Wednesday, March 23, 2011

Awareness Week/ Conference Call

Reminder ---Conference Call with an Expert

The APF will be hosting a Conference Call with a Porphyria Expert, Dr. Herbert Bonkovsky, who is renowned in the world of porphyria as a clinician and researcher. This is scheduled for Saturday, the 2nd of April, 2011. It will be from 1:00 eastern
until 3:00 p.m eastern time. This conference call is free to members of the APF and is $10 to all non members.
We encourage you to join, so as to benefit from a forum like this. Your support is
shown through the $40 suggested annual donation. To register, call the APF
TOLL FREE at (866) APF-3635 or (866) 273-3635. All wishing to participate
in the phone call must register prior to the conference call. Upon registering you
will receive dial in instructions.
After a short presentation about the porphyrias, Dr. Bonkovsky will field questions from the callers. If you are an APF member and for some reason you cannot be on the call, please send your questions to Annie Pangle at the APF :

The calle is free to APF members and $10.00 for nonmembers. We do encourage you to join the APF so that you can participate in the call for free but also help educate other patients and physicians, as well as support research and training future experts.

Listen for Radio Public Service Announcements on Porphyria
If you are a radio listener, listen for the Public Service Announcements (PSA) on porphyria. In connection with National Porphyria Awareness Week, Desiree Lyon Howe, Executive Director of the APF , was selected to tape a commercial encouraging people with unexplained abdominal pain to "Think Porphyria" and get tested.

APF members and National Porphyria Awareness Week

APF members are already working hard to promote porphyria awareness. Some are setting up medical seminars, grand rounds, hospital in-service, and other physician education programs. Others are approaching their local media to tell their own stories. For example, the Cooks in Texas are

Several of the television programs featuring porphyria recently aired. Within a 24 hour period, we received a rash of calls from people who thought that they might have the disease. In turn, the office sent them information on the disease and sent their doctor a packet on diagnosis and treatment. Hopefully, the television exposure was responsible for finding more people with porphyria and ending their cycle of pain and illness.

One woman who called mentioned her horrible bouts of abdominal pain, rapid pulse and "brownish /reddish/purple, tea like " urine. She went on to tell us that her doctors had given her almost every tests known to man and that she had been in the hospital more than home for the past year. After viewing a recent Medical Mysteries, she contacted her doctor and is being tested for AIP....The media is POWERFUL...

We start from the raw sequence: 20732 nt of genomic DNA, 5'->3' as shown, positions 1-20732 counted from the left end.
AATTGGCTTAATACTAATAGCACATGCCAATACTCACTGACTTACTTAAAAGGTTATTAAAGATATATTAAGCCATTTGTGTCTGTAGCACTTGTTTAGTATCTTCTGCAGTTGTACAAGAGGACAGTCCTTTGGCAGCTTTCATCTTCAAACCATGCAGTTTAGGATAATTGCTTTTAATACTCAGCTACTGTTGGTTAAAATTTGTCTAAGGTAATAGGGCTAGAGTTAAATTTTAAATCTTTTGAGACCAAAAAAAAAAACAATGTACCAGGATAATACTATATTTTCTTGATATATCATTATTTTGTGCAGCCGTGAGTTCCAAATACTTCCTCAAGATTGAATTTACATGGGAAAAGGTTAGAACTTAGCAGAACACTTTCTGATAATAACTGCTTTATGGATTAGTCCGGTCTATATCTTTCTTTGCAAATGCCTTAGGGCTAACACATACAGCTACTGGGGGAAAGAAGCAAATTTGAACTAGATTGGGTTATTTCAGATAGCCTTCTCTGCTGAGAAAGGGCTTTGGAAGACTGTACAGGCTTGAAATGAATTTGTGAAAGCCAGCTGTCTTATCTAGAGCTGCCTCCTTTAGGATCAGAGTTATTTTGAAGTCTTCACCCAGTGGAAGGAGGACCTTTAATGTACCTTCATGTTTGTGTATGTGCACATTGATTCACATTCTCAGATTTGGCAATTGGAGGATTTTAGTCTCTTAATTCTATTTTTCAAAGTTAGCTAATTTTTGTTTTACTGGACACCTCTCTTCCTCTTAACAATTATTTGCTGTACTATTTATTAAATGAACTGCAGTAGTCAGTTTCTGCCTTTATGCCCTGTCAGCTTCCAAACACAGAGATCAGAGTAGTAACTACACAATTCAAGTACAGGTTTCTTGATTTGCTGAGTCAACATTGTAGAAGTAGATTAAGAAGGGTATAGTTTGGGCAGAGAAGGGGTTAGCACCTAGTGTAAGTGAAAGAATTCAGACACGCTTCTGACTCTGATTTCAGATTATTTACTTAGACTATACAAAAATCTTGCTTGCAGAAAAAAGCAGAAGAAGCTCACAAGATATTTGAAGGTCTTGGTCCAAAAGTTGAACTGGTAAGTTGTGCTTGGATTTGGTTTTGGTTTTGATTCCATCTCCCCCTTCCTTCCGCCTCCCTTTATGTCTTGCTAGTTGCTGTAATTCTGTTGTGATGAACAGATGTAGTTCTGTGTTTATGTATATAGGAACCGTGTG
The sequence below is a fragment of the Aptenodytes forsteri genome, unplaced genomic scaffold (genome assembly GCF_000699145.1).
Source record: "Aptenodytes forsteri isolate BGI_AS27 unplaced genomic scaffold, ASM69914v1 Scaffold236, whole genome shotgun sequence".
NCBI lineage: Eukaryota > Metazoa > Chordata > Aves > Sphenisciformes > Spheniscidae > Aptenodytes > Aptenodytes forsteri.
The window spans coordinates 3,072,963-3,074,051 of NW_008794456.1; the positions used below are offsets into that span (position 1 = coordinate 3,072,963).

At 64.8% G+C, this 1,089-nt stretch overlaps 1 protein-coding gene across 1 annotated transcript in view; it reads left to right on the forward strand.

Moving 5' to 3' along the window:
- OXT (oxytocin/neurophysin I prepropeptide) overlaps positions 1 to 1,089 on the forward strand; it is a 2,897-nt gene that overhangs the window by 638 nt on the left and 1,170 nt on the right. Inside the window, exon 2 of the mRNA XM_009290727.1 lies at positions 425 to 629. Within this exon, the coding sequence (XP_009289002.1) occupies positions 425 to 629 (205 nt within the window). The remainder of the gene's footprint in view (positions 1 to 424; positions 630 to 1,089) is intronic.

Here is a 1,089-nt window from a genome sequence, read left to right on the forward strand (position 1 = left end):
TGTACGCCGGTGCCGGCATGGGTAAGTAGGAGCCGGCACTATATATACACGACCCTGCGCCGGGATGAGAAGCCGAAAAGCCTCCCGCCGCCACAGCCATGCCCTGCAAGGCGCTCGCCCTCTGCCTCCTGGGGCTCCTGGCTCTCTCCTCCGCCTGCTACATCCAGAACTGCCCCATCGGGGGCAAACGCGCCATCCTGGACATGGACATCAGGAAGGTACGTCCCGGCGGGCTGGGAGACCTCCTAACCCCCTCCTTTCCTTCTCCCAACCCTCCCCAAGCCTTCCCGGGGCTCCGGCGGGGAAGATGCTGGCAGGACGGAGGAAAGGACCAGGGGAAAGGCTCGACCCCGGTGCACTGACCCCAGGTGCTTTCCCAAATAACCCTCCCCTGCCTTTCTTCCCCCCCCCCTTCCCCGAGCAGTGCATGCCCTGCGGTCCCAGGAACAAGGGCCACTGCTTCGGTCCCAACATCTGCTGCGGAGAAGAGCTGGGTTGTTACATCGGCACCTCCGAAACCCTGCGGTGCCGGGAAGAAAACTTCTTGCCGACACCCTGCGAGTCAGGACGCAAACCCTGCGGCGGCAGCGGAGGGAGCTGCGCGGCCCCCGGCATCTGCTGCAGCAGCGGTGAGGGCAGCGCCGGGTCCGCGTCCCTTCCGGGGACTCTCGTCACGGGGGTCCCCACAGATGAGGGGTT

Your local media is often looking for a story, particularly around an event like Porphyria Awareness Week. You can use the local media to promote porphyria awareness by telling them about your own case. A number of APF members are participating with their local media to either film a daytime show or a newspaper article as part of Porphyria Awareness Week.

If you would like to receive materials for your event or media venue, please contact the APF.

Tuesday, March 1, 2011

About Sypmtoms.

As a review , my attacks continued intermittently for years, which made my doctors wonder even more about my illness. How could I be so sick one day and a week later be overcome with pain and illness. About 20 doctors later, I gave up. Fortunately, Dr. George Penton believed that I was ill and encouraged me to press forward to a diagnosis. He was further confused when his myriad of tests provided him with NOTHING upon which he could find a diagnosis.
To make matters worse, he gave me a dilantin , a "NO NO " for acute porphyrias. The dilantin caused me to have an attack so severe I was med evacuated me to the National Institutes of Health where I remained off and on for over two years. Then is when the idea of the APF was born in my heart and mind.
A gentleman from Illinois had the same idea , so we started the APF together. The two of were the first members and it has now grown to 4000 members, not withstanding the thousands of other potential patients who reached out to the APF for porphyria information.
Almost all of the people who contacted us had several major questions. First, how can I get diagnosed and where can I find a doctor to treat me. Although we hear those same questions almost 30 years later, we have educated thoussands and thousands of doctors. Even now they can take a free CME course of the acute pophyrias, they receive a very comprehensive kit about diagnosis and treatment , they receive info at targeted medical conventions and via the APF website .
The good news is that we have physicians as a primary focus of our educational programs and our board of experts are willing to consult with them and have been doing this gratis for 30 years. We thank them for this amazing and generous service and for their compassion for porphyria patients that would motivate them to do this for each of us.
We would like to hear your comments on finding a doctor with some knowledge of porphyria. Desiree

What is δ-Aminolevulinic Acid Dehydratase Porphyria (ADP)?

What is δ-Aminolevulinic Acid Dehydratase Porphyria (ADP)? ADP is more severe than the other acute porphyrias and can present in childhoo...